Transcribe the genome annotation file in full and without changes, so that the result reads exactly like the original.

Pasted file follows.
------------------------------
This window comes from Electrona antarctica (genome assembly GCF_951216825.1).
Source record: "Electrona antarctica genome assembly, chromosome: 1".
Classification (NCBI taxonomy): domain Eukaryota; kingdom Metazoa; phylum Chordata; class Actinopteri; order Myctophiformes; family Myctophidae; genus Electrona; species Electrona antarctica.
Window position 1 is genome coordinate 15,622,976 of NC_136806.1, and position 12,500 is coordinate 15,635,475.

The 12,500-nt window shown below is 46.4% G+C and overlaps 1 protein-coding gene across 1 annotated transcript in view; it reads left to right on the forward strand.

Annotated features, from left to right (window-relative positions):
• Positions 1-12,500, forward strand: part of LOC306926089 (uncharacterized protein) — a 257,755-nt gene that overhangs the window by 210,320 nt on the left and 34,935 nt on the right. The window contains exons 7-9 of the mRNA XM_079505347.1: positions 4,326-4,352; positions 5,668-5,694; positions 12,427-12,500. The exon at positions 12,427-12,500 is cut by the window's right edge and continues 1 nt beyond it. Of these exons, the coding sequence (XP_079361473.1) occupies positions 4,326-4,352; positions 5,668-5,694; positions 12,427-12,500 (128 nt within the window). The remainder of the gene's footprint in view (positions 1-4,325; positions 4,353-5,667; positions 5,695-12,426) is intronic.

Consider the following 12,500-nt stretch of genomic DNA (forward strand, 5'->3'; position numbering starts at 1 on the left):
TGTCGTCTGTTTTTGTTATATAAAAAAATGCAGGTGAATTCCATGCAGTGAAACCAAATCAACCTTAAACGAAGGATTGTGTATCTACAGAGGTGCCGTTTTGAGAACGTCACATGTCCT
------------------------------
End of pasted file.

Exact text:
This window comes from Electrona antarctica (genome assembly GCF_951216825.1).
Source record: "Electrona antarctica genome assembly, chromosome: 1".
Classification (NCBI taxonomy): domain Eukaryota; kingdom Metazoa; phylum Chordata; class Actinopteri; order Myctophiformes; family Myctophidae; genus Electrona; species Electrona antarctica.
Window position 1 is genome coordinate 15,622,976 of NC_136806.1, and position 12,500 is coordinate 15,635,475.

The 12,500-nt window shown below is 46.4% G+C and overlaps 1 protein-coding gene across 1 annotated transcript in view; it reads left to right on the forward strand.

Annotated features, from left to right (window-relative positions):
• Positions 1-12,500, forward strand: part of LOC306926089 (uncharacterized protein) — a 257,755-nt gene that overhangs the window by 210,320 nt on the left and 34,935 nt on the right. The window contains exons 7-9 of the mRNA XM_079505347.1: positions 4,326-4,352; positions 5,668-5,694; positions 12,427-12,500. The exon at positions 12,427-12,500 is cut by the window's right edge and continues 1 nt beyond it. Of these exons, the coding sequence (XP_079361473.1) occupies positions 4,326-4,352; positions 5,668-5,694; positions 12,427-12,500 (128 nt within the window). The remainder of the gene's footprint in view (positions 1-4,325; positions 4,353-5,667; positions 5,695-12,426) is intronic.

Consider the following 12,500-nt stretch of genomic DNA (forward strand, 5'->3'; position numbering starts at 1 on the left):
TGTCGTCTGTTTTTGTTATATAAAAAAATGCAGGTGAATTCCATGCAGTGAAACCAAATCAACCTTAAACGAAGGATTGTGTATCTACAGAGGTGCCGTTTTGAGAACGTCACATGTCCT